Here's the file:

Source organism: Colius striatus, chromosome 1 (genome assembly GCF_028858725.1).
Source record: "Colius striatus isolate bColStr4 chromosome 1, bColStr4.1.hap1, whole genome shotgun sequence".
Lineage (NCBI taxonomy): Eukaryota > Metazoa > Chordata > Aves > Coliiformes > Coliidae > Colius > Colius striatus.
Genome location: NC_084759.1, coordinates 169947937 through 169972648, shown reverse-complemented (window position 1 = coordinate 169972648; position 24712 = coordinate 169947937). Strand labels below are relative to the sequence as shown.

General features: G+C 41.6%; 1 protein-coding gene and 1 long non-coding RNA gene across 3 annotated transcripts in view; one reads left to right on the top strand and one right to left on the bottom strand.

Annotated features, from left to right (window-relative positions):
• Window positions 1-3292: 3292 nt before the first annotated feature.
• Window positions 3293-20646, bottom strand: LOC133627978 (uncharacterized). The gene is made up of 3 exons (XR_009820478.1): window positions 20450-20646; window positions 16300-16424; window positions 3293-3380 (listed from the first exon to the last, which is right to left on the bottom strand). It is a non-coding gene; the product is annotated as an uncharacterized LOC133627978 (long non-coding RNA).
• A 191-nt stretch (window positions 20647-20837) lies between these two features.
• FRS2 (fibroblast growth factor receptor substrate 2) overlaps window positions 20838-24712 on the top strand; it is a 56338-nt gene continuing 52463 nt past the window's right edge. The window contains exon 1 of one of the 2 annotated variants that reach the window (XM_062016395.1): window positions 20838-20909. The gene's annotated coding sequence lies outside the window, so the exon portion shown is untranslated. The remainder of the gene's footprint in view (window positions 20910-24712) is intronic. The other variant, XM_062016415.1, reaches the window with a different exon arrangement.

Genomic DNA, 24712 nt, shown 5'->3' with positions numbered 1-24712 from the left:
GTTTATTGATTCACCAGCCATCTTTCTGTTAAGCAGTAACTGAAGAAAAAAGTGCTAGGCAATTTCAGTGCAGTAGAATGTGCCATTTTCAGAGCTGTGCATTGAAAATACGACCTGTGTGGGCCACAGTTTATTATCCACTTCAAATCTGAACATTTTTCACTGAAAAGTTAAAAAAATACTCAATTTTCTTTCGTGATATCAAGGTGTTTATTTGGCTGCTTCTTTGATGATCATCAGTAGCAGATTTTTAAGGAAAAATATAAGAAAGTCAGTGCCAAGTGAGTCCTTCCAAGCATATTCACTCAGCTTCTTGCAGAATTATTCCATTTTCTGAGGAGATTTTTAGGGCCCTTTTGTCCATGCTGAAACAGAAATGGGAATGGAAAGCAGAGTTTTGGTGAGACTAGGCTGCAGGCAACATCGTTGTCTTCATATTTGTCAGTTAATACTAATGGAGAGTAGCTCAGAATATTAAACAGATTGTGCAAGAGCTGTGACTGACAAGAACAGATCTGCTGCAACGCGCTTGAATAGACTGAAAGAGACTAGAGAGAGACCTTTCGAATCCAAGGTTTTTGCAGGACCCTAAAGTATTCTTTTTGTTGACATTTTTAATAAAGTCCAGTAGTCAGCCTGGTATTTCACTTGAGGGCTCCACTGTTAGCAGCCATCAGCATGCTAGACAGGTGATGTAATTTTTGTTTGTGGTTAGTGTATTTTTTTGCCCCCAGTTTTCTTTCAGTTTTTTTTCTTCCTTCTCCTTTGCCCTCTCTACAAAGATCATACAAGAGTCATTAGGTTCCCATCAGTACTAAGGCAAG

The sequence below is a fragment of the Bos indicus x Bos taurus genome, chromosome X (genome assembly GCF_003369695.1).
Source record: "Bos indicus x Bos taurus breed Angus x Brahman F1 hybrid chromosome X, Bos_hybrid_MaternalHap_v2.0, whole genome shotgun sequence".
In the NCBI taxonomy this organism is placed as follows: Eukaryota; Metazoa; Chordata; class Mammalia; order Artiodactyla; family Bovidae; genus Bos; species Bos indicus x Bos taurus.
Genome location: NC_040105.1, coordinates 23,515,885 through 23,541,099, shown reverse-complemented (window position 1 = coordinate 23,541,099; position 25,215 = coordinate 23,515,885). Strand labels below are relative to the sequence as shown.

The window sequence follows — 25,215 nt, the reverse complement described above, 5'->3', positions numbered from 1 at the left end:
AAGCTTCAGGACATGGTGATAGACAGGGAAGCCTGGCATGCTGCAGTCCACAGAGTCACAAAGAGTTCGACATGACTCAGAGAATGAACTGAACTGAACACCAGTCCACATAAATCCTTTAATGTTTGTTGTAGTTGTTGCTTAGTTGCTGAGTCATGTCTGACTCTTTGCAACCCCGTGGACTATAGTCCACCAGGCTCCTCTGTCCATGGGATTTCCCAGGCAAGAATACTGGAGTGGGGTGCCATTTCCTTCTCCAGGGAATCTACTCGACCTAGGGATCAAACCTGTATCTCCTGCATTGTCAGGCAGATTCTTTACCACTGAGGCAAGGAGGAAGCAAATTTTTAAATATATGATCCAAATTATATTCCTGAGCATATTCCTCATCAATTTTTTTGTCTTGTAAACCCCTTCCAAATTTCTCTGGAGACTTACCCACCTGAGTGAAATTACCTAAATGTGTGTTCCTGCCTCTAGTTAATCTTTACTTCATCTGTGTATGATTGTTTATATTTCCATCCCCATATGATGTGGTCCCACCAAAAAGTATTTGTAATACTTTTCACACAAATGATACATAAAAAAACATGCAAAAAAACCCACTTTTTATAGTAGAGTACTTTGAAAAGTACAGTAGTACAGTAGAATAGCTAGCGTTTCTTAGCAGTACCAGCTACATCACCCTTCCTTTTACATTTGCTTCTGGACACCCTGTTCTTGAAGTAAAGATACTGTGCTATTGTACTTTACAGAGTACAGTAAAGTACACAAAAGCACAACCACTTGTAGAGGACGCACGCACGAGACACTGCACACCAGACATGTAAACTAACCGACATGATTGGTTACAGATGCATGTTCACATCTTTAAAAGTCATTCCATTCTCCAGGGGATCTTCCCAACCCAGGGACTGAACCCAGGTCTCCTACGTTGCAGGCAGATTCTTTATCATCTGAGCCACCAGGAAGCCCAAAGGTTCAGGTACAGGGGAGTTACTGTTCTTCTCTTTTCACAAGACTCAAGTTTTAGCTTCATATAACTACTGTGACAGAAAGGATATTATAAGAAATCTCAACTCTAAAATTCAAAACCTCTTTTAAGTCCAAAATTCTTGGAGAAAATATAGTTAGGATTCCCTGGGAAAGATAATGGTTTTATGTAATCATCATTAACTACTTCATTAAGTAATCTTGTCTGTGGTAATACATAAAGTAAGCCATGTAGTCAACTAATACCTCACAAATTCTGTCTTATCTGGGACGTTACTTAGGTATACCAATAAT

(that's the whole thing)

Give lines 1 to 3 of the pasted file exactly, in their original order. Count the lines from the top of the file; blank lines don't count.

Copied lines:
Source organism: Colius striatus, chromosome 1 (genome assembly GCF_028858725.1).
Source record: "Colius striatus isolate bColStr4 chromosome 1, bColStr4.1.hap1, whole genome shotgun sequence".
Lineage (NCBI taxonomy): Eukaryota > Metazoa > Chordata > Aves > Coliiformes > Coliidae > Colius > Colius striatus.